The Last Deal (1910)
- Short | Drama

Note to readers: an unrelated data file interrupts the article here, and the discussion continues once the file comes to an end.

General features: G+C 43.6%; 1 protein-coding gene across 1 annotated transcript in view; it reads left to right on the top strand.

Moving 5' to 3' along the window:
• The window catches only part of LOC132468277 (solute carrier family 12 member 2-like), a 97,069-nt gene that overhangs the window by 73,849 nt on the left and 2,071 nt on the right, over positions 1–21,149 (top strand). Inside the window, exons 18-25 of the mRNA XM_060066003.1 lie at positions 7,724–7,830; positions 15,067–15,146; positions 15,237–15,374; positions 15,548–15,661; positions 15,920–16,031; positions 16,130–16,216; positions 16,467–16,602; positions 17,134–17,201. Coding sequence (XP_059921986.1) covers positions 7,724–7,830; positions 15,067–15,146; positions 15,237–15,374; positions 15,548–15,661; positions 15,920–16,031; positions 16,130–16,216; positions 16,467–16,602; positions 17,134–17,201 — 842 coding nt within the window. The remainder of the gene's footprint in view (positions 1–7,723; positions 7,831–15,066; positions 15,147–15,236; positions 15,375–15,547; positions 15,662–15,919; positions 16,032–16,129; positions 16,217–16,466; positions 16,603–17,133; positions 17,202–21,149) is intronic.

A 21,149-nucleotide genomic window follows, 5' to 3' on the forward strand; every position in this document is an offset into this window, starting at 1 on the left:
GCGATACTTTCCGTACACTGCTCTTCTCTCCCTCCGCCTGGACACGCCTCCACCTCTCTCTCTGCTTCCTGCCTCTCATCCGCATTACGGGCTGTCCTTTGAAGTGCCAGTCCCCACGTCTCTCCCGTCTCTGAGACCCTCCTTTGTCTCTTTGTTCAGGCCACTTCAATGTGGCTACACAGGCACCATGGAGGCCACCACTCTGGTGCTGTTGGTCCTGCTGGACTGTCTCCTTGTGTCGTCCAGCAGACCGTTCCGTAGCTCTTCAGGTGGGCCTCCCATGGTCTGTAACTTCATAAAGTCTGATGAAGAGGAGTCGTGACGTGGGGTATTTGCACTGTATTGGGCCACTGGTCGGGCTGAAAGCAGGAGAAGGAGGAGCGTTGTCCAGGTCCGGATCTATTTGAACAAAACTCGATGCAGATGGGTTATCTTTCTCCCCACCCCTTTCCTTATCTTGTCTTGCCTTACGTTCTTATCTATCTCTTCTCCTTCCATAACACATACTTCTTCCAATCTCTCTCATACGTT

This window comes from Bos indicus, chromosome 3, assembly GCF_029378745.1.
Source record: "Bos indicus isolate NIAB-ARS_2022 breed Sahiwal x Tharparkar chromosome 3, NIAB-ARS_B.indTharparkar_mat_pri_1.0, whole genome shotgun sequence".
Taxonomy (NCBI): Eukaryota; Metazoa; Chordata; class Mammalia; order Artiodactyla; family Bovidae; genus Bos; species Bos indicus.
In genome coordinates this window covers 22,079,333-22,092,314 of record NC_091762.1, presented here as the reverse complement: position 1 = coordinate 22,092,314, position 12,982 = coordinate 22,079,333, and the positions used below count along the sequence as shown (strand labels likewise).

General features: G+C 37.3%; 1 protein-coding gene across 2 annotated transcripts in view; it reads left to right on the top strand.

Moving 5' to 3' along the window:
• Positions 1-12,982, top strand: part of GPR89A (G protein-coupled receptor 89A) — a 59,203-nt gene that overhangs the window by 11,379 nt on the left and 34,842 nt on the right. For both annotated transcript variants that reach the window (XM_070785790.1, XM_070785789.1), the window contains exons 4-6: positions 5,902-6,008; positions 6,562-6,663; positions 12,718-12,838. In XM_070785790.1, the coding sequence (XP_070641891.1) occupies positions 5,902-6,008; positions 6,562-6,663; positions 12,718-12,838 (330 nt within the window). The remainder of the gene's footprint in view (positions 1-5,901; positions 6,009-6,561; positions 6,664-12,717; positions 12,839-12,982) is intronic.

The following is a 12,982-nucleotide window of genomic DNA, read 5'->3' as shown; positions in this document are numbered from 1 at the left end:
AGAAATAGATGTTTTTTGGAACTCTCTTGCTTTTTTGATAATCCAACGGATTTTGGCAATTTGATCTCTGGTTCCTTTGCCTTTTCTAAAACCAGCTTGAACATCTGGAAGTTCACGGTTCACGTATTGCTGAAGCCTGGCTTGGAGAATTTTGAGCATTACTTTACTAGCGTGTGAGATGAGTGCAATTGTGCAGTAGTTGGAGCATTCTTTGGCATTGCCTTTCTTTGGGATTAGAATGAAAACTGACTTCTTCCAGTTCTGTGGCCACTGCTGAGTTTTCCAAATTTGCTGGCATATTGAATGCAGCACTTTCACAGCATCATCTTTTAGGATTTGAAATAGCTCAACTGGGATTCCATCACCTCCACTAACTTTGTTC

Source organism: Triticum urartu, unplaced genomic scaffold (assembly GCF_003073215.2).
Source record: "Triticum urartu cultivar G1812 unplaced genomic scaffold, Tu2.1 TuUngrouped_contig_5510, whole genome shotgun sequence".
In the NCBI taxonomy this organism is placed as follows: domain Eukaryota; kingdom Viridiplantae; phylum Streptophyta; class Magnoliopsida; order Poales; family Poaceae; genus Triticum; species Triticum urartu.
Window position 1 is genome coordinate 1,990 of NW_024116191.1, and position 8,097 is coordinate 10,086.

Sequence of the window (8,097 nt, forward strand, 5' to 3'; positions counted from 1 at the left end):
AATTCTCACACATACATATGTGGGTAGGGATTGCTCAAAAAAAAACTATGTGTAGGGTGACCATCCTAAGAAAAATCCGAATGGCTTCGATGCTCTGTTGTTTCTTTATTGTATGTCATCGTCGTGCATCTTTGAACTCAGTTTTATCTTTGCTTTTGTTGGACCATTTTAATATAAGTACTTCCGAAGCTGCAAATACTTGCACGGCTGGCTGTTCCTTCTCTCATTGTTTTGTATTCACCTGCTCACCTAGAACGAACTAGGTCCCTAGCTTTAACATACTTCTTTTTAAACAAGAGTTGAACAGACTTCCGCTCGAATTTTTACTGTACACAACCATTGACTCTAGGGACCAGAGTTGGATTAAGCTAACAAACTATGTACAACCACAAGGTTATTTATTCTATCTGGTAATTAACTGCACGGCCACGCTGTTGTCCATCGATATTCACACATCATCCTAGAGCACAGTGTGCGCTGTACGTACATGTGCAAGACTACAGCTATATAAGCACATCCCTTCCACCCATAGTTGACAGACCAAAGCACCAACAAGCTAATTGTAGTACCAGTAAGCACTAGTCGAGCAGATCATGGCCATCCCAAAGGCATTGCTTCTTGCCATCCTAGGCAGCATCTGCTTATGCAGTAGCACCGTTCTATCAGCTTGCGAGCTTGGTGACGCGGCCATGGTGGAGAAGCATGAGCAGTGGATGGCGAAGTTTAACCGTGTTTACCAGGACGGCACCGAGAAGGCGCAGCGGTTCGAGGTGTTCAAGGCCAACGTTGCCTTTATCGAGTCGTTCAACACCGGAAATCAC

In this Biograph subject a most powerful moral is presented against all forms of gambling, and it is indeed a convincing lesson to those given to such follies, for although the hero was rescued from his desperation by means of the game, still the ordeal he passed through was so terrible that he swore never to tempt fate again in the game of chance. At the solicitation of a friend, who paints his possibilities in brilliant hues, he uses his employer's money in stock gambling. His is the experience of so many others; he loses, and of course takes more in the vain hope of recouping. It is the old story. He finds his neck in the noose of desperation, particularly as he learns that his books are to be examined by the expert accountant. Discovery is inevitable, so he confesses to his employer, who grants him one day to make up the deficit. It seems hoping against hope, but he goes home and tells his wife of his troubles and she allows him to take her jewelry on which to raise a portion of the amount, but he declares he can borrow the balance. Pawning the jewelry, he takes the proceeds to a gambling parlor, with the virtual impression of at least doubling them. So he enters the game. Meanwhile, his wife at home is praying that he may be successful in obtaining the amount of his indebtedness, of course not knowing the method he has adopted. While she is thus employed, her brother from the West, whom she has not seen in years, and who has never seen her husband, arrives. He notices her uneasiness, and when he learns the cause, and the short time there is to make good, pulls out his roll of ready cash, but finds it far too short of the required amount. At length an idea strikes him. He is an expert gambler and will go to the parlor and try his luck. He enters the game, just as his brother-in-law, whom he does not know, is enjoying a streak of good fortune. He has hardly started before things begin to come his way, and at last the game is between him and his brother-in-law, the others having drawn out. Being an experienced gambler, never losing his nerve, he has the best of it. It is a desperate battle, ending with the Westerner in possession of all the chips. The poor husband staggers home, and driven to the wall, is about to finish it all in the conventional way, when the Westerner enters. Each now sees who his vis-à-vis was, and the young man is able to make restitution, but he loses his position, for he has lost the reputation of trustworthiness. The Westerner, however, is prosperous and promises to assist him, at the same time impressing him with the criminal folly of gambling.